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Impacts of WW1. Environment and Human Cost. Human Cost. Casualties: Casualties of WW1.

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Impacts of ww1

Impacts of WW1

Environment and Human Cost

Human cost
Human Cost

  • Casualties:


Casualties of ww1
Casualties of WW1

  • The total number of casualties in World War I, both military and civilian, were about 37 million: 16 million deaths and 21 million wounded. The total number of deaths includes 9.7 million military personnel and about 6.8 million civilians. The Entente Powers (also known as the Allies) lost 5.7 million soldiers and the Central Powers about 4 million.

The influenza epidemic
The Influenza Epidemic

  • In 1918 when the war was over, empires disintegrated into smaller countries, marking the division of Europe today. Over 9 million people had died, most of which perished from influenza after the outbreak of the Spanish Flu.

  • The war did not directly cause the influenza outbreak, but it was amplified. Mass movement of troops and close quarters caused the Spanish Flu to spread quickly.

Impacts of ww1

  • Furthermore, stresses of war may have increased the susceptibility of soldiers to the disease.

Chemical gas
Chemical Gas

  • Another damaging impact was the application of poison gas.

  • Gases were spread throughout the trenches to kill soldiers of the opposite front.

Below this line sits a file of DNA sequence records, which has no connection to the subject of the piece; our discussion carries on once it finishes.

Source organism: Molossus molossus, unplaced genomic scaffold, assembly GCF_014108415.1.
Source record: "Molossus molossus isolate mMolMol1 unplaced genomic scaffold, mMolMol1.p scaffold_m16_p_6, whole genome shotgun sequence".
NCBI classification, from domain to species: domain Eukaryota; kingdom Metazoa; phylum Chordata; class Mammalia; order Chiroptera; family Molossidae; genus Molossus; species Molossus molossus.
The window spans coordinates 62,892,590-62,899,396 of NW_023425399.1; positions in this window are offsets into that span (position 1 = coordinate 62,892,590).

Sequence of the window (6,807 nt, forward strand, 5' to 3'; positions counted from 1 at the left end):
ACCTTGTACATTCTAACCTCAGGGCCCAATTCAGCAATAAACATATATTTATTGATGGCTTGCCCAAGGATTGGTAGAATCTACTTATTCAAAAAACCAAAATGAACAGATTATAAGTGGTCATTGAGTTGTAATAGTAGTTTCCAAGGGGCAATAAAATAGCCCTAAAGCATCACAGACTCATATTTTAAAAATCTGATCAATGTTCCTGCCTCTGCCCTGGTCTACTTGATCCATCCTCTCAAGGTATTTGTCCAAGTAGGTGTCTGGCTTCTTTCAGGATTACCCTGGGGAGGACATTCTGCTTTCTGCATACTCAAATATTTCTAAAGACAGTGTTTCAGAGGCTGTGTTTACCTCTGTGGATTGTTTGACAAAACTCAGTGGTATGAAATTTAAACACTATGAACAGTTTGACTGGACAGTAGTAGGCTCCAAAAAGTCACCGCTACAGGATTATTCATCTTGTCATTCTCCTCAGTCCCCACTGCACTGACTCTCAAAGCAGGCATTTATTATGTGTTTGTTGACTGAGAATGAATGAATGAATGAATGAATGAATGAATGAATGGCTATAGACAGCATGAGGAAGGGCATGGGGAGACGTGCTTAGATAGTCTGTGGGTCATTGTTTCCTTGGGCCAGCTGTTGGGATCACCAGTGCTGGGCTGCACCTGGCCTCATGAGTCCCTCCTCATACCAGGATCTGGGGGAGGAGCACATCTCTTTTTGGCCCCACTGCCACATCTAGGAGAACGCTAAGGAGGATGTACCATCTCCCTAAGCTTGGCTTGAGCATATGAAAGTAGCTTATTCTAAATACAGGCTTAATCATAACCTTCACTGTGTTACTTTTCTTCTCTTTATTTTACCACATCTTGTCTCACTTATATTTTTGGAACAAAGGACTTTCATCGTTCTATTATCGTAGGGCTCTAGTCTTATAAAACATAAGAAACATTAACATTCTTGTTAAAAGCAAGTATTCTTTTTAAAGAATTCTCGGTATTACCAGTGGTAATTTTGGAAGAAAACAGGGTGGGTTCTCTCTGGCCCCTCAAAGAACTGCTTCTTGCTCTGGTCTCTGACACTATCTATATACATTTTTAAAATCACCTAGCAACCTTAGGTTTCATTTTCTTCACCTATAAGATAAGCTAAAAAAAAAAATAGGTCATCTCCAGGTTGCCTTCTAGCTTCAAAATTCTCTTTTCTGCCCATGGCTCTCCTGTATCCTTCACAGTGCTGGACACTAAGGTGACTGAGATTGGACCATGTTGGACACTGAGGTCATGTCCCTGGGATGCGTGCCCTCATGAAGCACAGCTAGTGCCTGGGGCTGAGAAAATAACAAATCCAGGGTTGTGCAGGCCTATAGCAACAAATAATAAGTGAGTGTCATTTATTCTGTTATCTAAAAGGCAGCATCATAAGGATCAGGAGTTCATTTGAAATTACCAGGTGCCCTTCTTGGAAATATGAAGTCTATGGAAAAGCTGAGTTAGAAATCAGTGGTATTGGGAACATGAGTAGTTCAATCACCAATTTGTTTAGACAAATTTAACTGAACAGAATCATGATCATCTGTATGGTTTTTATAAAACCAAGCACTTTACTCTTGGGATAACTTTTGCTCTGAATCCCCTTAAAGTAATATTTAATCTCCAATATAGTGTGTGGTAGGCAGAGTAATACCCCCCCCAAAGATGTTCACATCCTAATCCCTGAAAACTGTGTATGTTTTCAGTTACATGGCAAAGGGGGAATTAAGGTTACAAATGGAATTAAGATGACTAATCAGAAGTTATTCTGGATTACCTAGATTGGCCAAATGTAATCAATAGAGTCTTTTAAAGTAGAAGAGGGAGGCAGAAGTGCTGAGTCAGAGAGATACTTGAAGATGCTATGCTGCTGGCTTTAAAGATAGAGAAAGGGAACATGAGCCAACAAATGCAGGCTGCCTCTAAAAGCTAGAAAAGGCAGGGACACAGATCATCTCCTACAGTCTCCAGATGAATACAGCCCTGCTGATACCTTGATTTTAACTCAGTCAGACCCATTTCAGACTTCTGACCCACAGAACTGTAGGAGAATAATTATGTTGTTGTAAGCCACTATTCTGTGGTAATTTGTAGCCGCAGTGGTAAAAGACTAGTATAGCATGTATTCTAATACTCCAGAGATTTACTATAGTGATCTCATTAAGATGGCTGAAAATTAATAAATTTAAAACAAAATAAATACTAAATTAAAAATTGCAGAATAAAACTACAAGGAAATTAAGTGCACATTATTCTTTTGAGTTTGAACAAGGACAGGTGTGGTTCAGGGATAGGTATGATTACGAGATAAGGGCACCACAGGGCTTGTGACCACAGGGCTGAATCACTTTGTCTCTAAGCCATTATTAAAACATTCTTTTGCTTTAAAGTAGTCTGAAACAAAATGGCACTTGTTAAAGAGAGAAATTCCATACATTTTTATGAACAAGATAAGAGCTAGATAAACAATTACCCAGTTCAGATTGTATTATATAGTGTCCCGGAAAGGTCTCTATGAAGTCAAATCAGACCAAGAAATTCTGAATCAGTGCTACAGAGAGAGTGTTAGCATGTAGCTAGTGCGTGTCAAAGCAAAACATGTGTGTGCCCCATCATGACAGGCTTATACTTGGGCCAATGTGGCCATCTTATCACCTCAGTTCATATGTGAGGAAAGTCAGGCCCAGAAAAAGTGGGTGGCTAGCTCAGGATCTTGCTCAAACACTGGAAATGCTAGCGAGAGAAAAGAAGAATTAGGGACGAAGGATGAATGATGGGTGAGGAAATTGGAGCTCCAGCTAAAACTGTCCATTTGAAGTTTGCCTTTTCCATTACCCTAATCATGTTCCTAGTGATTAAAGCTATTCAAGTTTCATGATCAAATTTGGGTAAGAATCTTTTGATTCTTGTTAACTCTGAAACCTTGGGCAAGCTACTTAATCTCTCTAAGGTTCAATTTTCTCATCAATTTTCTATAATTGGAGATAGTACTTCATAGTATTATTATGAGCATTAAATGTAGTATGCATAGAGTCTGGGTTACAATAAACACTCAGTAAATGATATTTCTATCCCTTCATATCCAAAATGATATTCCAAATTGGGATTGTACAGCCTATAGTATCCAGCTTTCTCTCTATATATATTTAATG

• Examples of gases applied during WWI are tear gas (aerosols causing eye irritation), mustard gas (cell toxic gas causing blistering and bleeding), and carbonyl chloride (carcinogenic gas). The gases caused a total of 100,000 deaths.

Links to gas warfare
Links to Gas Warfare

  • Ypres: The Gas Inferno


  • (3/5) Ypres: The Gas Inferno


  • (4/5) Ypres: The Gas Inferno


  • (5/5) Ypres: The Gas Inferno


  • (2/5) Ypres: The Gas Inferno


Environmental damage
Environmental Damage

  • Battlefields were polluted, and most of the gas evaporates into the atmosphere.

  • After the war, unexploded ammunition caused major problems in former battle areas.

  • Environmental legislation prohibits detonation or dumping chemical weapons at sea, therefore the cleanup was and still remains a costly operation. In 1925, most WWI participants signed a treaty banning the application of gaseous chemical

Impacts of ww1

  • Soil structures were altered severely, and if the war was never fought, in all likelihood the landscape would have looked very differently today.

  • because of landscape changes caused by trench warfare.

  • Digging trenches caused trampling of grassland, crushing of plants and animals, and churning of soil.

  • Erosion resulted from forest logging to expand the network of trenches.

Impacts of ww1

  • Throughout the areas where trenches and fighting lines were located, such as the Champagne region of France, quantities of unexploded shells and other ammunition have remained, some of which remains dangerous, continuing to cause injuries and occasional fatalities in the 21st century.

  • Some are found by farmers ploughing their fields and have been called the iron harvest.

Impacts of ww1

  •  Some of this ammunition contains chemical toxic products such as mustard gas.

  • Cleanup of major battlefields is a continuing task with no end in sight for decades more.

  • Squads remove, defuse or destroy hundreds of tons of unexploded ammunition every year in Belgium and France.